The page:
Bar Mitzvah

Can Drake Save the Bar Mitzvah?

When Drake’s new video, “HYFR,” dropped over the weekend—in which the Jewish, biracial hip-hop superstar raps at a bar mitzvah—I was thrilled. Initially.

iPad Provides Voice for Bar Mitzvah Boy

One of the great uses of the Apple iPad is for children with disabilities. Steve Jobs was acutely aware of that important use of the tablet that was one of the gadgets of which he was most proud. 

A recent article in the Boston Globe demonstrates just how helpful the iPad is for children with disabilities. Steven A. Rosenberg writes about Matthew Emmi, a bar mitzvah boy who is severely autistic.

Michael and Suzanne Emmi used an iPad to help their autistic son Matthewat… (ESSDRASMSUAREZ/GLOBE STAFF)

Bar And Bat Mitzvah Can Be A Sacred Moment

11/19/2010
Special to the Jewish Week

The great American bar/bat mitzvah has become a source of parody in Jewish life. The 13-year olds are at the most awkward stage of their lives with hormones raging. Anywhere from 10 to 50 friends might be invited who then sit in the sanctuary with no interest in the service and little clue as what is transpiring. The relatives and friends of the parents are polite but often sit stoically, unnerved by the unfamiliarity of the surroundings.

'The generational passage can and should be a sacred moment.' Photo by Greg Land

The Virtual Simcha

The first time I heard about a "virtual simcha" was in the late 1990s. Detroit was hit with a massive snowstorm and the 8-day old baby boy's aunt who was to play the role of rabbi was stuck at the airport in New York. The rabbi improvised and she officiated at her nephew's bris via speaker phone.

Of course, if this happened in 2010 and not in the late 1990s the bris would have been officiated by the rabbi through Skype, and she would have seen the simcha and been seen by the attendees.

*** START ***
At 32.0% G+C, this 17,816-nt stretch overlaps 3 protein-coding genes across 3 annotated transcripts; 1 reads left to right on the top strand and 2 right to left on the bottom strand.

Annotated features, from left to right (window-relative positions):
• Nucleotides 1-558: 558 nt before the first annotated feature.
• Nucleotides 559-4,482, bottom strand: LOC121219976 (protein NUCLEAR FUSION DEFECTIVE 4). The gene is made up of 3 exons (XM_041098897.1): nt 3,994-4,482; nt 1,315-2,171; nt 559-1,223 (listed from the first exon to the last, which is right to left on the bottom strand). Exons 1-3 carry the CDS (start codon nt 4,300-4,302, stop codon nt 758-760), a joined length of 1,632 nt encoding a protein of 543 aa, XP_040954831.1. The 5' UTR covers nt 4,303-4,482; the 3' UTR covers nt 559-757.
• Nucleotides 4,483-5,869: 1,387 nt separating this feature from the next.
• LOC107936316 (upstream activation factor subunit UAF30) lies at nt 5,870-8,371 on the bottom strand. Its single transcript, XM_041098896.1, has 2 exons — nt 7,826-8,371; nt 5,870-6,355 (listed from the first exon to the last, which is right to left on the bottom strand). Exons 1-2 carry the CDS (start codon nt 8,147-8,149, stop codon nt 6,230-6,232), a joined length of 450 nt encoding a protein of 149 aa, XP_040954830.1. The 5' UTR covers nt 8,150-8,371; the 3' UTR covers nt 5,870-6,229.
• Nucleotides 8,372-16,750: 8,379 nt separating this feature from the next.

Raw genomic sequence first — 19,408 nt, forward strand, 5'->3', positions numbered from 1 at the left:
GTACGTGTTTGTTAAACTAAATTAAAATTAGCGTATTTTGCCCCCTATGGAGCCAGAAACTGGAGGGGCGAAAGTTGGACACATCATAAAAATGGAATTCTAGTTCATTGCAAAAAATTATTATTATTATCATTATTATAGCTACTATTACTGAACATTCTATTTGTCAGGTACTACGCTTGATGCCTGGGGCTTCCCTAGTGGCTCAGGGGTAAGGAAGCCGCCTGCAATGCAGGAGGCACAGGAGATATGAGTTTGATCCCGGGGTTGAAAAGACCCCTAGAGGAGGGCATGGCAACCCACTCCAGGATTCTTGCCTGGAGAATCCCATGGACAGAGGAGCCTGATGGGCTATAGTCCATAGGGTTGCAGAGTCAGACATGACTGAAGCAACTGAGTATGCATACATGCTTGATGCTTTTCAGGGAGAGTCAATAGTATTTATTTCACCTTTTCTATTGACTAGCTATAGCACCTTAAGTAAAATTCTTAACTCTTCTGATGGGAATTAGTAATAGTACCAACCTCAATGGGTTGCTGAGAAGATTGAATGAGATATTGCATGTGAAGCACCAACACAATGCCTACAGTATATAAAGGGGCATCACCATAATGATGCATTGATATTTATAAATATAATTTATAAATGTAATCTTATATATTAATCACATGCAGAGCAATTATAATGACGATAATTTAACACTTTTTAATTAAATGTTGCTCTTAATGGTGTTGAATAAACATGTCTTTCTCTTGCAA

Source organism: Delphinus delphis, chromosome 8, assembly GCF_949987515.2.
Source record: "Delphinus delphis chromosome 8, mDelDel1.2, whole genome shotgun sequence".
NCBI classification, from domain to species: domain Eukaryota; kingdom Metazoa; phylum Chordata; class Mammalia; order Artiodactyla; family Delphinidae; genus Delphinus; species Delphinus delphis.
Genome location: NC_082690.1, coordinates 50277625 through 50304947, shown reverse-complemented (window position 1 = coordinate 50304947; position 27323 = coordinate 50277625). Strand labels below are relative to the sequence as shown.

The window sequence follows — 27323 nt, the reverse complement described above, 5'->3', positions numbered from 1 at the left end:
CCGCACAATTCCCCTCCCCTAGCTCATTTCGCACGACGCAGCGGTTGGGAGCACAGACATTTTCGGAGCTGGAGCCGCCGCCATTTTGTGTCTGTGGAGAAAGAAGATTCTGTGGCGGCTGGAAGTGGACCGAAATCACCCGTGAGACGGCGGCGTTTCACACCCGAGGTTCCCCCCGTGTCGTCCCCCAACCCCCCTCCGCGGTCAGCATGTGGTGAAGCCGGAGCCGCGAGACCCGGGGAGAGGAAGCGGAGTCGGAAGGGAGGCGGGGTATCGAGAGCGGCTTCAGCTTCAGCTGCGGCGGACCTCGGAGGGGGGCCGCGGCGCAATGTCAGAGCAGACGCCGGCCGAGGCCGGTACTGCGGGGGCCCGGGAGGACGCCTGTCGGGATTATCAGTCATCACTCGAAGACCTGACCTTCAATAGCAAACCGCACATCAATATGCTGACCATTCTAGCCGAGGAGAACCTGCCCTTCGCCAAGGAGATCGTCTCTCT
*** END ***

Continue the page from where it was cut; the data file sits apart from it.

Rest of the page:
Using technology to add people to a simcha is becoming more common. An increasing number of grandparents and great-grandparents are attending their grandchildren's wedding in the virtual world.

Just last month I officiated at a wedding that was being streamed live to Israel so that the bride's elderly grandparents could "be there." Through Ustream.tv, the grandparents felt like they were at the wedding even if it meant staying up late into the night in Israel.

 

Live Streaming Wedding Allows Relatives in Israel to "Attend"

Technology and Jewish Education Conference

Jewish techie Ari Davidow listened in on JESNA's recent "Technology and Jewish Education" conference and posted some of his observations on the Jewish Women's Archive blog. JESNA's conference is run through its Lippman Kanfer Institute.

Technology and Jewish Education

Trope Tools - Learn to Read Torah on the iPad

Rabbi Eli Garfinkel, rabbi of Temple Beth El in Somerset, New Jersey and the techie behind the award-winning RabbiPod, has created his first app for the iPhone, iPod Touch and iPad family of Apple devices.

Trope Tools iPad App
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